The concept of take-out or take-away food and drink has existed as long as there were hungry people who didn’t feel like cooking. In Charleston, this sort of activity is one of the hardest to document because it didn’t rely on advertising or expensive infrastructure. By combining a handful of surviving local clues with facts about this sort of activity in other historic communities, and in the present, however, we can reconstruct a bit of the take-out culture of early Charleston. Entrepreneurs with cooking equipment in their own homes sold food to passing pedestrians without requiring customers to enter the premises. Part of the evidence for this historic practice involves a once-common but now forgotten architectural feature called a “stall board,” which transformed an open window into a platform for contact-free business. Laborers with limited time for a mid-day meal could bring their own tin cup or lunch pail to such an establishment and take away a serving of ale and a bowl of soup. Some vendors used illegal outdoor fires to cook market goods on the fly. More sophisticated vendors with larger kitchens and staff were able to offer complete meals for entire families, ready for pick up on short notice.

Food delivery was part of the Charleston dining scene long before the arrival of pizza and Uber, but the clientele for such services was much smaller in the past. Before the proliferation of the automobile in the twentieth century made food delivery a relatively quick and cheap option, only the most affluent customers could snap their fingers and summon ready-made food to their table. Where there’s a market, however, there’s always means to commerce. The restauranteurs of early Charleston could dispatch meals to a client’s house for a handsome fee, or send a cook and staff to prepare and serve a feast within the customer’s own kitchen. Adam Pryor, for example, came from London to Charleston in 1786 and offered to “perform the art of cookery in all its variety” for the ladies and gentlemen of Charleston. In the distant past as today, hungry homeowners could also hire chefs of known abilities to cater domestic feasts for a private audience. Prior to 1865, the owners of skilled enslaved cooks rented their culinary services to paying customers in Charleston’s rarified world of high cuisine.

The business of inviting customers into a facility to consume a meal or a drink on the premises is an ancient practice that has evolved far beyond its humble beginnings. The basic concepts behind the modern restaurant and bar existed in early Charleston, but it wasn’t called a restaurant or a bar and we might not recognize it as place of culinary business. Here our modern vocabulary fails, and we have to resort to an eighteenth-century dictionary to identify the clues. The landscape of eighteenth-century Charleston, for example, was littered with taverns, inns, public houses, victualing houses, houses of entertainment, and ordinaries. On King Street alone during the late colonial-era, customers lodged and ate at the sign of the Crown, the Bear, the Peacock, the Seven Stars, The Cross Keys, the Buck, the Sloop, the White Horse, the Bay Horse, the Black Horse, the Golden Horse, the Horse and Chair, the Horse and Jockey, and the Horse Centienel. These ancient English terms denoted facilities that offered meals of varying degrees of sophistication to paying customers who sat at tables and consumed their fare on site. As global commerce and communication increased in the early nineteenth century, new dining practices and vocabulary came across the ocean to transform Charleston’s culinary scene. Saloons, hotels, and restaurants—products of post-Revolutionary France—gradually supplanted the old English taverns, inns, and ordinaries. This transition involved more than just a new vocabulary. The new manner of seating, the variety of the menu, and the introduction of a la carte dining transformed the expectations of customers. The roots of Charleston’s restaurant business were far simpler and streamlined than the French-infused model offered to twenty-first-century customers.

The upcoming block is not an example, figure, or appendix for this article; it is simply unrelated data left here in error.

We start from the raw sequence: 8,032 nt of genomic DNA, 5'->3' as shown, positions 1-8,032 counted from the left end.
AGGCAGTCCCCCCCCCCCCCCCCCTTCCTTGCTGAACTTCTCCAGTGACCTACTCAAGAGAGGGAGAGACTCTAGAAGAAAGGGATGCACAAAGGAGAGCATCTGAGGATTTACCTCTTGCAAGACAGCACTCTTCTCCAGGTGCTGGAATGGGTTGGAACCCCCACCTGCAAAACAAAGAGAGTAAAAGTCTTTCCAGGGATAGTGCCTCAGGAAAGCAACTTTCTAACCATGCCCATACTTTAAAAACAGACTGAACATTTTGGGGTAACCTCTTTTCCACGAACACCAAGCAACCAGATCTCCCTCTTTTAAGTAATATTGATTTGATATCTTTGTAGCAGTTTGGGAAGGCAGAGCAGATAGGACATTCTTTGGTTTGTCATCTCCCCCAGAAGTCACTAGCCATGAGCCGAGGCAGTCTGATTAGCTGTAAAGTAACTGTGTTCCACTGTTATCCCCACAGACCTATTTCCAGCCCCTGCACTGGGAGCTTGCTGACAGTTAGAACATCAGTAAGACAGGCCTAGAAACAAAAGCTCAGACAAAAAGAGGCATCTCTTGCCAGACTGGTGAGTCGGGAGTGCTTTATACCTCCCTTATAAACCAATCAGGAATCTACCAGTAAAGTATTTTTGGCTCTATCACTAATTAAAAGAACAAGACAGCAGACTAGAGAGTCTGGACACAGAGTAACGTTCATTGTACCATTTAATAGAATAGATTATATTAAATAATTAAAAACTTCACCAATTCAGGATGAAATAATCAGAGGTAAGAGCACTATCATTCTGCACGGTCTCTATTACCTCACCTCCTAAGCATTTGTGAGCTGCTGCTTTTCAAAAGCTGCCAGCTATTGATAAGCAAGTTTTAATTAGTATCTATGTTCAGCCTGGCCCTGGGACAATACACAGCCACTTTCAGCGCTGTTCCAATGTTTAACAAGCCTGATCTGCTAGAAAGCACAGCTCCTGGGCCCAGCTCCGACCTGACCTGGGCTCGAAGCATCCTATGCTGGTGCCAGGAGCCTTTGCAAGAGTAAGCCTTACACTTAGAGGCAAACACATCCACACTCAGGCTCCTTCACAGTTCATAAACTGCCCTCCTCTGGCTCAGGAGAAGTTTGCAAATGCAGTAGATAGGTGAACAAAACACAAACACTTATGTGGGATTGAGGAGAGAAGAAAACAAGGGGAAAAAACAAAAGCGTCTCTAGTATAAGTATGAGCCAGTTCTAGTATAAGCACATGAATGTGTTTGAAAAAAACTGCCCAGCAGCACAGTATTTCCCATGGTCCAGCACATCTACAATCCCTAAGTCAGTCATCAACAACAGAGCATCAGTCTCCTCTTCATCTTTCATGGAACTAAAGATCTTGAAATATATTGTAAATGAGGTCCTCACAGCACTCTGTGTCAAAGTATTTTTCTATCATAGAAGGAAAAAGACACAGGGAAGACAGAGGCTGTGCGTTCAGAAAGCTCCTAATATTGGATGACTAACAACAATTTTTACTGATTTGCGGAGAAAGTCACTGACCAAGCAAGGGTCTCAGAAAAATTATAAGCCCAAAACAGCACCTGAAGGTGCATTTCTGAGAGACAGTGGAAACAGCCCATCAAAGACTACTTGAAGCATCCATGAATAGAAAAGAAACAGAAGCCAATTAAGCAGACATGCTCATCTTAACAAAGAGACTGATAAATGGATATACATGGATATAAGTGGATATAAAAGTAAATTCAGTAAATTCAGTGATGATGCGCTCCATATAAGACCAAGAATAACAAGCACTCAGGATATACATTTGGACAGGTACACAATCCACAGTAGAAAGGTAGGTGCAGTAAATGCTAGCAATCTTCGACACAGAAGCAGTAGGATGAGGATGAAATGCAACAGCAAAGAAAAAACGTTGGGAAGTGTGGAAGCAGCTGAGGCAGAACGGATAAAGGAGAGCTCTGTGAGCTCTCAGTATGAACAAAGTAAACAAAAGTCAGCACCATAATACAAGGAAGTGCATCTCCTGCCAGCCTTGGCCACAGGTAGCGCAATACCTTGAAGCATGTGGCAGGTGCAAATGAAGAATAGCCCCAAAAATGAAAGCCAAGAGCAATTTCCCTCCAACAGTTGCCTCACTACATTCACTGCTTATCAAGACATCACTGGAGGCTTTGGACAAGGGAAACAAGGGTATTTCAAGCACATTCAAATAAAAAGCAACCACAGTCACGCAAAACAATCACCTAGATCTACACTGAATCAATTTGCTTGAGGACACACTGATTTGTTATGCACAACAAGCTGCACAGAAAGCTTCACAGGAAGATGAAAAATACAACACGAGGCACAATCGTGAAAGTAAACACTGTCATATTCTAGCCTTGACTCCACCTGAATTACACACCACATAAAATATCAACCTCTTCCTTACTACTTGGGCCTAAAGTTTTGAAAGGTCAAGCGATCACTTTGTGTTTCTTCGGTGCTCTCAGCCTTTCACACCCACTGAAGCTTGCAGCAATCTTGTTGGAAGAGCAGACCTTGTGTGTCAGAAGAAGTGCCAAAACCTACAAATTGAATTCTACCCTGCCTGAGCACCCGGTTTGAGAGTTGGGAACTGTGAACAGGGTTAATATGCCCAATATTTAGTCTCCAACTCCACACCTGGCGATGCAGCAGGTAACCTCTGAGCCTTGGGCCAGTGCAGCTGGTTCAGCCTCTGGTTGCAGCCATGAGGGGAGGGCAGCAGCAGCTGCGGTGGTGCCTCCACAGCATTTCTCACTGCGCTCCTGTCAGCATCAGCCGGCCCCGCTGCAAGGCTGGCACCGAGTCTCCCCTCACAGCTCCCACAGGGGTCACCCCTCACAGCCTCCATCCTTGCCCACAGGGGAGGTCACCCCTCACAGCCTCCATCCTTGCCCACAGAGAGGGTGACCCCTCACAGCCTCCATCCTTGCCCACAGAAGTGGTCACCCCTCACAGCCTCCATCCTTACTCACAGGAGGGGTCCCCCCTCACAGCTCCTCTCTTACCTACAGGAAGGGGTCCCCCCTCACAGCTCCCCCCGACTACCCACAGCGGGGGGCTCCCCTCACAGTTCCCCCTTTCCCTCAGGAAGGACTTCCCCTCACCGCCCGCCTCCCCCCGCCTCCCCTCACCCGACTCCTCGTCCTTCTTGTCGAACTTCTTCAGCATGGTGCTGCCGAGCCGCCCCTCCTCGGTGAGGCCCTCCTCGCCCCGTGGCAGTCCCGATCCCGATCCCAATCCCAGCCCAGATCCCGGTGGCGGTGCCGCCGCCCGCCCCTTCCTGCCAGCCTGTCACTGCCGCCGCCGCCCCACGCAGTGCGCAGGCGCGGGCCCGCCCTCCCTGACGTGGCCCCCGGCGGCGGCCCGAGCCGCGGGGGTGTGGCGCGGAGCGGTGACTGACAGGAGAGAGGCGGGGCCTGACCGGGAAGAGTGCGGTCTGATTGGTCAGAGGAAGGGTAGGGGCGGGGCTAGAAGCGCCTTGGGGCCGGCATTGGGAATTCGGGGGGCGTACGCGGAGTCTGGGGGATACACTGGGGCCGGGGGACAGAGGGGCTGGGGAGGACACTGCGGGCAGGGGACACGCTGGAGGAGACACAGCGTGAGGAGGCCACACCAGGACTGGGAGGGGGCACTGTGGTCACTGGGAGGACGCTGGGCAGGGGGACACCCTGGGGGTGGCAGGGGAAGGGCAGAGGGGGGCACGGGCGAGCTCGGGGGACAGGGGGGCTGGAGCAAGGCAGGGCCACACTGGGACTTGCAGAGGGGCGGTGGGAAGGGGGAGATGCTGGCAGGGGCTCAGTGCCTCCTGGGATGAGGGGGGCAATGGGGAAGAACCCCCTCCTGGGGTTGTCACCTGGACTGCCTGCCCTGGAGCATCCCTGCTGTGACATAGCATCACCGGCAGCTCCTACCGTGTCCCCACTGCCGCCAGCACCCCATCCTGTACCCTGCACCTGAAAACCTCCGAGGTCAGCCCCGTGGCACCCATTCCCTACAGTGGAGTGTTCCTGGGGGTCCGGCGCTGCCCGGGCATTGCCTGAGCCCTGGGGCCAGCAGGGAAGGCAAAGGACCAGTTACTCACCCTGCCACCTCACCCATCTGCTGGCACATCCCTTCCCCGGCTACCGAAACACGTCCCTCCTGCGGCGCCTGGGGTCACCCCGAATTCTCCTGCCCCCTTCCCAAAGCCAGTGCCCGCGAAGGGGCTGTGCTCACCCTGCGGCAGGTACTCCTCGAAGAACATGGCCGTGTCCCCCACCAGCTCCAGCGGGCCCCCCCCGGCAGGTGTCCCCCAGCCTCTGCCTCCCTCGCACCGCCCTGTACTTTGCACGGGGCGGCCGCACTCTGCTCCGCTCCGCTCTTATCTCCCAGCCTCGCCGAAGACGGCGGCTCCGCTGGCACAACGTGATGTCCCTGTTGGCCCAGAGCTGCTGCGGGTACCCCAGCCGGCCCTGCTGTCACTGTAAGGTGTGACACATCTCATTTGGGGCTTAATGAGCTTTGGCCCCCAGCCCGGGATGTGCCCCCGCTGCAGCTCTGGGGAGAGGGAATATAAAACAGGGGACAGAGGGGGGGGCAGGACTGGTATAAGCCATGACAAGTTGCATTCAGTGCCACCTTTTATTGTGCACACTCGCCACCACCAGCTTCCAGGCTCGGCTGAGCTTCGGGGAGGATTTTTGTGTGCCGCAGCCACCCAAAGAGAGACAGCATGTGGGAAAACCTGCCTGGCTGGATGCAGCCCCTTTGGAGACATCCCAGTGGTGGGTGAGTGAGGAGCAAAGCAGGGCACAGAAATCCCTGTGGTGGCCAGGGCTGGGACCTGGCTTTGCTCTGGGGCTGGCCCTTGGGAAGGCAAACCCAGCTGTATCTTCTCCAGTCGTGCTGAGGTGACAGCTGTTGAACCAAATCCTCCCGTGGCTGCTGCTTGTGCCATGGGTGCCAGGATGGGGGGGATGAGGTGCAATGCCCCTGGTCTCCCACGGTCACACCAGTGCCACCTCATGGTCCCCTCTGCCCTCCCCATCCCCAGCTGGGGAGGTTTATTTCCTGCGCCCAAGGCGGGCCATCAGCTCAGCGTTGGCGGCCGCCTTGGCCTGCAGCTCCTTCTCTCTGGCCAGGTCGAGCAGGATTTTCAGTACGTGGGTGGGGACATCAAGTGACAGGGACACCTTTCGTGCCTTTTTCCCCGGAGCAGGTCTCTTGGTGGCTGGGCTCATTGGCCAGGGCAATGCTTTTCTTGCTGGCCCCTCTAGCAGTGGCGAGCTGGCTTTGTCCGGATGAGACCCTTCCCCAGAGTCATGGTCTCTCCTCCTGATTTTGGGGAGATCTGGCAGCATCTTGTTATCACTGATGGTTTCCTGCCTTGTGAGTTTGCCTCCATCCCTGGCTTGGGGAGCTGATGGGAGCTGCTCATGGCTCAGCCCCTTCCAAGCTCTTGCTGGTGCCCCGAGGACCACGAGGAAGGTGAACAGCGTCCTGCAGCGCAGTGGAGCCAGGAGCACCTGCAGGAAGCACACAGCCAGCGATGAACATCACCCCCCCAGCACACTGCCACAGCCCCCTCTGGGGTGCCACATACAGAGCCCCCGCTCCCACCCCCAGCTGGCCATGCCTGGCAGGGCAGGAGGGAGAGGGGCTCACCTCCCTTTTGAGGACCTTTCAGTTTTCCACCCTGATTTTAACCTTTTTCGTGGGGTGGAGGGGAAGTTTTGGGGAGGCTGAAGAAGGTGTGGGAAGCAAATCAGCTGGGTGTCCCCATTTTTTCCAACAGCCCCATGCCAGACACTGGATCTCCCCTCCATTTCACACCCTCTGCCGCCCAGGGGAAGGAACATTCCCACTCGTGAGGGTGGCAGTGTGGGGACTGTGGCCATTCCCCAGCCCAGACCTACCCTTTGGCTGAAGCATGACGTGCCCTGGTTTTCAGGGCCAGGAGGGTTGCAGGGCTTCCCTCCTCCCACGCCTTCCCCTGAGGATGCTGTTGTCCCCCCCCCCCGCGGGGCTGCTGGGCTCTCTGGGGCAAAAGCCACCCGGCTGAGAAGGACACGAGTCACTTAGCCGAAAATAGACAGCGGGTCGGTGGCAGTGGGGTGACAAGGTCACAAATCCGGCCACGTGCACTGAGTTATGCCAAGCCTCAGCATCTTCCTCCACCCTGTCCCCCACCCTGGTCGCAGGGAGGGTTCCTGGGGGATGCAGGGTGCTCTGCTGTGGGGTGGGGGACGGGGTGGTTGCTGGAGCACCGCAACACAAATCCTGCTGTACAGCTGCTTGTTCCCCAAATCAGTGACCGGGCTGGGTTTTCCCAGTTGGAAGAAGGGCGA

Within each of these four categories of food and beverage service in early Charleston we find a wide range of variations influenced by a number of factors. For example, the modes of food presentation or delivery depended on the type of food being sold—whether it be a complete meal or something like a hand-held pastry, a loaf of bread, a plate of seafood, or a mug of porter. Long before the advent of modern tourism in the twentieth century, Charleston’s food and beverage industry also presented different options for local residents and for visiting “strangers,” as tourists were once called. Dining and drinking outside one’s home were also male-dominated activities for most of Charleston’s history. The inclusion of women as both business proprietors and customers form an interesting part of the evolving story of restaurants and bars from colonial times to the present. Furthermore, we can never forget that food and beverage services in Charleston’s past were always segregated—to one degree or another—by race and class. Wealthier white folks in this community have always had the option to dine in venues separate and distinct from the less affluent laboring classes, and venues serving food and beverages to the laboring masses generally made distinctions between white and black customers until the relatively recent past. Civil Rights protests over dining segregation made headlines here during the 1960s, just as they did in the spring of 1870 during Charleston’s troubled era of Reconstruction.

In the coming weeks, I’d like to dish out a series of deeper dives into each of these topics and try to shed more light on the roots of Charleston’s food and beverage industry. Whether you’re a gourmand curious about the eating habits of past generations, an archaeologist contemplating some curious artifact deposited by an ancient diner, or a novelist trying to reimagine the city’s cultural landscape of specific era, I think you’ll enjoy the upcoming treats. In the meantime, I’ll set a place for you at the table.


PREVIOUS: A Moderate Trot through the History of Street Speed
NEXT: Hucksters’ Paradise: Mobile Food in Urban Charleston, Part 1
See more from Charleston Time Machine